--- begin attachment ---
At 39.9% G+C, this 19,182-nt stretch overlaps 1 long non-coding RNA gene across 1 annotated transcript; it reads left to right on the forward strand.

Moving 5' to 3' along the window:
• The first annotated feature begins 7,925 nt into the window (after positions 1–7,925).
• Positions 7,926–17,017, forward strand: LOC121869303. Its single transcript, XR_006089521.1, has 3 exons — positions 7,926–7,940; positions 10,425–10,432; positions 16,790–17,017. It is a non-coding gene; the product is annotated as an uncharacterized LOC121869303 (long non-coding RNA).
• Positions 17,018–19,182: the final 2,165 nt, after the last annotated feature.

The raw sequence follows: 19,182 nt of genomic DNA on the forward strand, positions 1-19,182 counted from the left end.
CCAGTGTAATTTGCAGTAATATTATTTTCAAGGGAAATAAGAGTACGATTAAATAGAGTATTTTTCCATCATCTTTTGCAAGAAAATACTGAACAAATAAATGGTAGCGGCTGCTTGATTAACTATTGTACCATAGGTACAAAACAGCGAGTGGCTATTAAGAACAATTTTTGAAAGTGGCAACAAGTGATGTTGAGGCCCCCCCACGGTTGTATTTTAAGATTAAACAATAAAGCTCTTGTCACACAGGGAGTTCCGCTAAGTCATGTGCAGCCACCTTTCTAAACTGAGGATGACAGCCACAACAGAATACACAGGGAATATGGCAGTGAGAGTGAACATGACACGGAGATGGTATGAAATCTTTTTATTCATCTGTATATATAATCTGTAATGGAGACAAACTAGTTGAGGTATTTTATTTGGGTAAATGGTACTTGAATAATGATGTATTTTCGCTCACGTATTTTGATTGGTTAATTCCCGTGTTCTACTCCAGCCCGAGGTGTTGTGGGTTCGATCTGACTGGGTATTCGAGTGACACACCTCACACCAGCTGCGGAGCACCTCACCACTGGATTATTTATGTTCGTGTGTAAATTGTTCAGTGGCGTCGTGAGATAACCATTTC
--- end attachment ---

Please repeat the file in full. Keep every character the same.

At 39.9% G+C, this 19,182-nt stretch overlaps 1 long non-coding RNA gene across 1 annotated transcript; it reads left to right on the forward strand.

Moving 5' to 3' along the window:
• The first annotated feature begins 7,925 nt into the window (after positions 1–7,925).
• Positions 7,926–17,017, forward strand: LOC121869303. Its single transcript, XR_006089521.1, has 3 exons — positions 7,926–7,940; positions 10,425–10,432; positions 16,790–17,017. It is a non-coding gene; the product is annotated as an uncharacterized LOC121869303 (long non-coding RNA).
• Positions 17,018–19,182: the final 2,165 nt, after the last annotated feature.

The raw sequence follows: 19,182 nt of genomic DNA on the forward strand, positions 1-19,182 counted from the left end.
CCAGTGTAATTTGCAGTAATATTATTTTCAAGGGAAATAAGAGTACGATTAAATAGAGTATTTTTCCATCATCTTTTGCAAGAAAATACTGAACAAATAAATGGTAGCGGCTGCTTGATTAACTATTGTACCATAGGTACAAAACAGCGAGTGGCTATTAAGAACAATTTTTGAAAGTGGCAACAAGTGATGTTGAGGCCCCCCCACGGTTGTATTTTAAGATTAAACAATAAAGCTCTTGTCACACAGGGAGTTCCGCTAAGTCATGTGCAGCCACCTTTCTAAACTGAGGATGACAGCCACAACAGAATACACAGGGAATATGGCAGTGAGAGTGAACATGACACGGAGATGGTATGAAATCTTTTTATTCATCTGTATATATAATCTGTAATGGAGACAAACTAGTTGAGGTATTTTATTTGGGTAAATGGTACTTGAATAATGATGTATTTTCGCTCACGTATTTTGATTGGTTAATTCCCGTGTTCTACTCCAGCCCGAGGTGTTGTGGGTTCGATCTGACTGGGTATTCGAGTGACACACCTCACACCAGCTGCGGAGCACCTCACCACTGGATTATTTATGTTCGTGTGTAAATTGTTCAGTGGCGTCGTGAGATAACCATTTC